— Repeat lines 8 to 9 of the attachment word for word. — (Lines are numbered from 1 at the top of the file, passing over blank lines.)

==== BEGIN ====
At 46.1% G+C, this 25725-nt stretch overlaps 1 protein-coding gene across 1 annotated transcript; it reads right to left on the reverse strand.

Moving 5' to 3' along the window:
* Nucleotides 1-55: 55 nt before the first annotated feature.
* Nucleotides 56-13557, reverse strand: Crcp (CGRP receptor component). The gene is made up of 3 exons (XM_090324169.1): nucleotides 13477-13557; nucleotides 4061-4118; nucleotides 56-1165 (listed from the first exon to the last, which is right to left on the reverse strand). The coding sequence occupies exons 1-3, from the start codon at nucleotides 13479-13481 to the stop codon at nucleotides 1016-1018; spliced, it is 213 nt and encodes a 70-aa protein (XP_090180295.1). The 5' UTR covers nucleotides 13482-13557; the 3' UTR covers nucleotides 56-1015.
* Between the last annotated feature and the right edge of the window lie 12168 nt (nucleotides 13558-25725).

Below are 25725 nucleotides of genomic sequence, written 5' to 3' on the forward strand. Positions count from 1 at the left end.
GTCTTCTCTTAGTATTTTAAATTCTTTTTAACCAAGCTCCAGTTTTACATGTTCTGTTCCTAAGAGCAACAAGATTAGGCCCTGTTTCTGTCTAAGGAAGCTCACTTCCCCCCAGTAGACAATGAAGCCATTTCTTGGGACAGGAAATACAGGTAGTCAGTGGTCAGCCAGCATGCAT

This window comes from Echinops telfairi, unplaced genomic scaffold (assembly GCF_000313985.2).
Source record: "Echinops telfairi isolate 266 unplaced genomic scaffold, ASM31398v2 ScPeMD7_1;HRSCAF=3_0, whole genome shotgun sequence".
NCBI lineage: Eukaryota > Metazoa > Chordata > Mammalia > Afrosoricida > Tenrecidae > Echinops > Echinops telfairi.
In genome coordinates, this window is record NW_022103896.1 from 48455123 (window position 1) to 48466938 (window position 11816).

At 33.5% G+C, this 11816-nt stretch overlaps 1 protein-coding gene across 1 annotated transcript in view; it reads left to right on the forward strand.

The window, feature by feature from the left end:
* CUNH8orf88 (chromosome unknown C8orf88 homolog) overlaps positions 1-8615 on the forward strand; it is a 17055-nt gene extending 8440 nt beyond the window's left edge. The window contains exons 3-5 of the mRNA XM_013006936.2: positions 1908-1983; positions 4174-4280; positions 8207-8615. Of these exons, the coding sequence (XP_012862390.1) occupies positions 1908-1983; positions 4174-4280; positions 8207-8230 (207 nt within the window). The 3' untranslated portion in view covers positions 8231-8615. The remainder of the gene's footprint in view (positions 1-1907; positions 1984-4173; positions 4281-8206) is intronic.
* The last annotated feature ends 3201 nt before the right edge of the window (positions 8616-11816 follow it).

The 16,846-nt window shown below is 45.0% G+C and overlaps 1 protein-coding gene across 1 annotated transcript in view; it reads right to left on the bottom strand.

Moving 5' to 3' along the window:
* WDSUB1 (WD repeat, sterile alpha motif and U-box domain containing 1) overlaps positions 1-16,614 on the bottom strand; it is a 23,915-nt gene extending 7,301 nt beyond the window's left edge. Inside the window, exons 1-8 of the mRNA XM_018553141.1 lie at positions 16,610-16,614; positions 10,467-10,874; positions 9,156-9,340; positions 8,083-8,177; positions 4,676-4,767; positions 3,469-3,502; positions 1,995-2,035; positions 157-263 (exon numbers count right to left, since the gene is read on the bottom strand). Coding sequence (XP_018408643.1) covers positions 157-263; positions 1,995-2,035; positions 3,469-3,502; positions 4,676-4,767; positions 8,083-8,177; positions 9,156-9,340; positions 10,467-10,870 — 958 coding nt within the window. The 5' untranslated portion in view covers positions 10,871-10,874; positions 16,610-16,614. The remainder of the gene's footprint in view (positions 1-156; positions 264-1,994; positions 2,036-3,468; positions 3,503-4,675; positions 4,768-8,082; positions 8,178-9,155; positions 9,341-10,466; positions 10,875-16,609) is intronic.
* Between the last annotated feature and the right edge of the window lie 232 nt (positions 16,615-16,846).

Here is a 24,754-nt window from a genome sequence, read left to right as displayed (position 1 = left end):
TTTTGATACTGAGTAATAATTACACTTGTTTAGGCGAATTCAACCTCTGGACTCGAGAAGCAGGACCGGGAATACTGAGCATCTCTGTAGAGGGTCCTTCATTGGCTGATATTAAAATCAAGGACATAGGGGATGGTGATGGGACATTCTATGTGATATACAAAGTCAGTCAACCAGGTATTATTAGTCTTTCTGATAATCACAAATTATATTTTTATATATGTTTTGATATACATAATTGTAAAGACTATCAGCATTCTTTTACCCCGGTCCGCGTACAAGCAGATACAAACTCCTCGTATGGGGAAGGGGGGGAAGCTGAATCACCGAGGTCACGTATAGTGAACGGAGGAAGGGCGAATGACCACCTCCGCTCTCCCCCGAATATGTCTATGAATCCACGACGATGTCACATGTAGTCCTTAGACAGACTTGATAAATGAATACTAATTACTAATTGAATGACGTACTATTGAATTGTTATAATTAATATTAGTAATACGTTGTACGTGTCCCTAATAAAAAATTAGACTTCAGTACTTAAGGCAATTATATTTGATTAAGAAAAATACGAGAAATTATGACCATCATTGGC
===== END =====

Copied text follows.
This window comes from Echinops telfairi, unplaced genomic scaffold (assembly GCF_000313985.2).
Source record: "Echinops telfairi isolate 266 unplaced genomic scaffold, ASM31398v2 ScPeMD7_1;HRSCAF=3_0, whole genome shotgun sequence".